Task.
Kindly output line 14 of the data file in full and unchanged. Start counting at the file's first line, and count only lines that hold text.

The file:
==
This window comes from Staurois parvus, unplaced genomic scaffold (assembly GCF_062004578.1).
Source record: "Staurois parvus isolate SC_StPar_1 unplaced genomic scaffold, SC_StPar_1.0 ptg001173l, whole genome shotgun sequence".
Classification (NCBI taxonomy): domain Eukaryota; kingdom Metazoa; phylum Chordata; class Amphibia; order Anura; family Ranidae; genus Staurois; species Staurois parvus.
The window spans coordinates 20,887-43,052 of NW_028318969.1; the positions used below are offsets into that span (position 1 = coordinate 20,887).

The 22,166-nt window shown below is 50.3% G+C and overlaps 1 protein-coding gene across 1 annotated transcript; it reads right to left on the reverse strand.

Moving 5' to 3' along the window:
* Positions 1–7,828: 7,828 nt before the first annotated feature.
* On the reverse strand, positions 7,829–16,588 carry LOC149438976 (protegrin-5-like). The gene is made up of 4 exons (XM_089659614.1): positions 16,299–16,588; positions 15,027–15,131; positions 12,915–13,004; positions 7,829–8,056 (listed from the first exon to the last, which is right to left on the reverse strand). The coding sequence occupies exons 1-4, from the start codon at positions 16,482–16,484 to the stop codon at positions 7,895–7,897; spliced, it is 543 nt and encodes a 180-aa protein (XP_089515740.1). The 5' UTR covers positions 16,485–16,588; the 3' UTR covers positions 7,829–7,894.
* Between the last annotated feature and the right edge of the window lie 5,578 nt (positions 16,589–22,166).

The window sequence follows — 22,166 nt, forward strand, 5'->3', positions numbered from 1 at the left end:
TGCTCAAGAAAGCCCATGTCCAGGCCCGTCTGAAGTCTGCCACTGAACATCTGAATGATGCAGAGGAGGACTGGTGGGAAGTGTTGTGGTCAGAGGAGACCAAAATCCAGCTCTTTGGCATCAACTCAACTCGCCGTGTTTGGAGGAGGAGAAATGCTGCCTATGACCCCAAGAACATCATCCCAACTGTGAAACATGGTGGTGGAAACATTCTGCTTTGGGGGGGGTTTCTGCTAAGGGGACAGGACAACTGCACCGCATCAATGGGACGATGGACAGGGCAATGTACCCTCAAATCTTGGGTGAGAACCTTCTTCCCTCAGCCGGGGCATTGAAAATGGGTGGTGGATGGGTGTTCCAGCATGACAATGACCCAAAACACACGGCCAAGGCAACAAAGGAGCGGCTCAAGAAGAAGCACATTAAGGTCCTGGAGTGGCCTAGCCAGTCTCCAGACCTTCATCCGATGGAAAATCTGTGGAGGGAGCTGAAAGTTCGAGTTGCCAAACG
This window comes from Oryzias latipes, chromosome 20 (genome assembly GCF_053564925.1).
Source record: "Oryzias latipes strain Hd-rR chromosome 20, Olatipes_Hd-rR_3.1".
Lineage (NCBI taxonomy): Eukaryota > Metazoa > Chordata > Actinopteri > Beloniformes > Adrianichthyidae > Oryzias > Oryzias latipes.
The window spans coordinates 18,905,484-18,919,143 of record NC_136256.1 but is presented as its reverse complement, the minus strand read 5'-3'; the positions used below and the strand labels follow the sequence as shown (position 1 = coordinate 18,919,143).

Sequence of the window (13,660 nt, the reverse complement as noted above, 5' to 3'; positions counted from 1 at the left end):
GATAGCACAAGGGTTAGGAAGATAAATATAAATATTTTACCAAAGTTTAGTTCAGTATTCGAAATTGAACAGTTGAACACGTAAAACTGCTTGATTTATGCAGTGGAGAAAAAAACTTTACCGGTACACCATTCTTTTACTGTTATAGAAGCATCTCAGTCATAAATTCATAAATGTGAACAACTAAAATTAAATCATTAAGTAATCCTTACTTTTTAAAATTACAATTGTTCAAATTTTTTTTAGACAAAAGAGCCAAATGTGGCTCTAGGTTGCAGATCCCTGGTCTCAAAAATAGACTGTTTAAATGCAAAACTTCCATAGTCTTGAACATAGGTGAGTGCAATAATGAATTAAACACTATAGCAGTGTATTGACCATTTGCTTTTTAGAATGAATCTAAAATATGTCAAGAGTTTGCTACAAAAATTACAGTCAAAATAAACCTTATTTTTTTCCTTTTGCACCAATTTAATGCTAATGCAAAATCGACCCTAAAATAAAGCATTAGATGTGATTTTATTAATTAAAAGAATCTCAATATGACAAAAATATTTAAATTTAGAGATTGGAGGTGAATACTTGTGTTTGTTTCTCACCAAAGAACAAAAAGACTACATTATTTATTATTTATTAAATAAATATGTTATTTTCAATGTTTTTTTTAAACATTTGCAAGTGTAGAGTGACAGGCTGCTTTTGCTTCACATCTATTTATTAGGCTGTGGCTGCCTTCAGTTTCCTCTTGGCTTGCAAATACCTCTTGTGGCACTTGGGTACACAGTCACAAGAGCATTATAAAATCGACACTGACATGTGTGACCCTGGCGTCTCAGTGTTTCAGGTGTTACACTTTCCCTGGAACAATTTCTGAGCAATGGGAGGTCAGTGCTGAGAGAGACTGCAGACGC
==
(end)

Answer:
Lineage (NCBI taxonomy): Eukaryota > Metazoa > Chordata > Actinopteri > Beloniformes > Adrianichthyidae > Oryzias > Oryzias latipes.